WiFi for all

The Internet could eventually be as ubiquitous as the air we breathe if the Federal Communications Commission moves forward with a plan to allow free access to an unused portion of the broadcast spectrum. The WiFi networks that would flourish on that bandwidth could powerfully transform our lives and spur massive innovation in the economy — if the idea can get past the multi-billion dollar interests standing in its way.

FCC Chairman Julius Genachowski is spearheading the public WiFi effort on the grounds that it could lead to whole new industries of products and services, but the idea would also serve the agency's mission to reduce the digital divide by expanding the availability of high-speed Internet access and reducing its cost. Such a system would likely not be free — somebody would still need to invest in the equipment to make the network possible — and it would likely have substantial drawbacks based on the number of people using a finite amount of bandwidth. But it would make wide-scale wireless networks technologically and economically feasible. As part of a balanced plan for reallocating part of the public airwaves, it makes sense.


The effort has powerful backing from tech companies like Google and Microsoft. They argue in a brief to the FCC that more public WiFi access will spur the use of "millions of devices that will compose the coming Internet of things" — and, in turn, provide new markets for their products and services. On the other side, dominant telecommunications companies like AT&T, T-Mobile, Verizon Wireless, Intel and Qualcomm have already begun a lobbying process to oppose the FCC's plans, arguing instead that the unused portion of the spectrum should be auctioned to private companies. And no wonder; wireless communications is a nearly $180 billion a year industry, and providing a chunk of the spectrum to the public for free could lower the barriers of entry for potential competitors.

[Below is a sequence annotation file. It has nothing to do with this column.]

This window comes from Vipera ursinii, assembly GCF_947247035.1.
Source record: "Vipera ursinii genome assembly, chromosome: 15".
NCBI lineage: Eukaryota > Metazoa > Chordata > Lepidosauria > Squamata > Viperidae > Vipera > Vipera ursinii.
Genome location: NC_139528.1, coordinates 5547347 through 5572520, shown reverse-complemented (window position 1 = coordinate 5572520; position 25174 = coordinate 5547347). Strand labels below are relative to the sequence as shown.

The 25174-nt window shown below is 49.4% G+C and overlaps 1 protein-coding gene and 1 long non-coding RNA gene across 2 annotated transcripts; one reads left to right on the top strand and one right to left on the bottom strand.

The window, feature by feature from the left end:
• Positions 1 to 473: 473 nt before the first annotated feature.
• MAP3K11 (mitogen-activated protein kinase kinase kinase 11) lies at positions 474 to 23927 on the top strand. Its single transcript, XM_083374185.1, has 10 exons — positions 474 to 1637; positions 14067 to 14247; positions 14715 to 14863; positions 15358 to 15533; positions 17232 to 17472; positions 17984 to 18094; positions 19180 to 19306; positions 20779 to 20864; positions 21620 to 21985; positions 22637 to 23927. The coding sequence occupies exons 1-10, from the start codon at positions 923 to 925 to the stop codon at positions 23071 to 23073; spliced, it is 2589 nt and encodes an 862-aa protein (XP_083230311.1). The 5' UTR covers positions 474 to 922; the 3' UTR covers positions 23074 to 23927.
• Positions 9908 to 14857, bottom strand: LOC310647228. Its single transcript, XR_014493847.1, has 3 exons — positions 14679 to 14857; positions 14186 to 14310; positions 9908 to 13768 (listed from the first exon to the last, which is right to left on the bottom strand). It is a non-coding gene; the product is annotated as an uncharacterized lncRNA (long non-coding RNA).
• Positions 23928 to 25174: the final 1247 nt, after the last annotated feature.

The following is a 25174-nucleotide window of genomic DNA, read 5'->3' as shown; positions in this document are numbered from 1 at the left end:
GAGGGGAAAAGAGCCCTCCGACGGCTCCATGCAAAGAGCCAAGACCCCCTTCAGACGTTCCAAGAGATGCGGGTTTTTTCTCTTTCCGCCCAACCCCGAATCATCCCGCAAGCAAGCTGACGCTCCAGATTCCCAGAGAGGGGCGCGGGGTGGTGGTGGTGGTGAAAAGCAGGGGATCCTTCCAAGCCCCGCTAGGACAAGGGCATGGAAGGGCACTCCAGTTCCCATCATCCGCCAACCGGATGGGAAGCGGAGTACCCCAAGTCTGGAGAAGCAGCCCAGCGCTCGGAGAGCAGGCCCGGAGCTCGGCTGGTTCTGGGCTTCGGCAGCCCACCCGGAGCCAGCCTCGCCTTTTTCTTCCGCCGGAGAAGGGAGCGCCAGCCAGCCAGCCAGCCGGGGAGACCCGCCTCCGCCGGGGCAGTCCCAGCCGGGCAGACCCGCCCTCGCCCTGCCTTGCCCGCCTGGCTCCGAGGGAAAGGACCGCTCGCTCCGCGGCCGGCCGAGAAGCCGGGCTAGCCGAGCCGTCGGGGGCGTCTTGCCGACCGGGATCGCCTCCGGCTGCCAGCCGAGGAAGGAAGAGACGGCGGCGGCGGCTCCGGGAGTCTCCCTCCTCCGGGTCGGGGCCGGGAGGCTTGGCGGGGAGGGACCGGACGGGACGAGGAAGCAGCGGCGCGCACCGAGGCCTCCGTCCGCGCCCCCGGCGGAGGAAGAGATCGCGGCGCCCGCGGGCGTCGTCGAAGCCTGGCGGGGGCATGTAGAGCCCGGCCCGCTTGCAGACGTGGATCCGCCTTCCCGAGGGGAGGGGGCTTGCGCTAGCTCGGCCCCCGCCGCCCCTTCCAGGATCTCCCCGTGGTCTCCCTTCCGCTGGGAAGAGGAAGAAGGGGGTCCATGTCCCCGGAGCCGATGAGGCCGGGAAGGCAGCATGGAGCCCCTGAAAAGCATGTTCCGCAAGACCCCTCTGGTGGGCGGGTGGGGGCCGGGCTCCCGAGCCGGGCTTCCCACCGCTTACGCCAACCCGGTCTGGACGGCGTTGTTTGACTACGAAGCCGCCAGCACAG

What the FCC is talking about, though, would not completely upend the current wireless or broadband Internet markets. The proposal to repurpose some of the spectrum now allocated to broadcast television includes auctioning most of the airwaves for wireless companies while leaving a relatively small portion free for public use. The FCC has done this before — parts of the spectrum used by cordless phones, laptop computers and tablets and other devices have been made available for free, dating back as far as 1985. What is different is that the spectrum now at issue would be at lower frequency, which makes it more useful and better able to penetrate walls and other obstacles.


The companies who oppose the FCC's plan argue that the agency's mission to serve the public interest would best be achieved through the revenues from an auction of the airwaves. The last such auction, in 2008, generated nearly $20 billion for the government. That's a substantial amount of money, to be sure, but the relatively small portion of the spectrum that the commission now proposes to leave open to unlicensed use would be worth only a fraction of that — a pittance compared to the economic activity that could be generated through the creation of new products and services to take advantage of the unlicensed spectrum.

Moreover, it is also in the public interest for the government to help provide access to information. Where libraries once sufficed for this task, it is clear today that much of the information we now depend on rests in the digital world alone. The Internet has quickly moved from a luxury to an essential tool for modern living. Immediate access to everything from information about the government to medical advice is often taken for granted by the Internet-using population, but many fail to consider just how far from universal access to it now is. In 2010 the FCC looked at who has wired broadband access in their homes — even with smartphones, it is still the predominant and most important means of connection — and found that 100 million Americans don't have it, although there was 95 percent availability, highlighting the barriers to access many face.

How much increased access the FCC's proposed sliver of unlicensed spectrum would provide remains to be seen, but it would likely provide opportunities for wireless Internet service providers to multiply in hard-to-serve rural areas, and it would likely encourage more free WiFi networks in cities, like the one Google has set up in New York's Chelsea neighborhood. It could also pave the way for a whole new generation of devices that "talk" to one another and to their users through the Internet. That serves the public interest much more than a marginal expansion in the part of the spectrum owned by Verizon and AT&T.

We live and compete globally in the digital era, and so from an economic perspective, providing increased opportunity for American entrepreneurs to innovate is an important step in the right direction. Equally as important, providing greater access to information for all Americans, regardless of level of income, holds vital moral and economic implications for our country's future.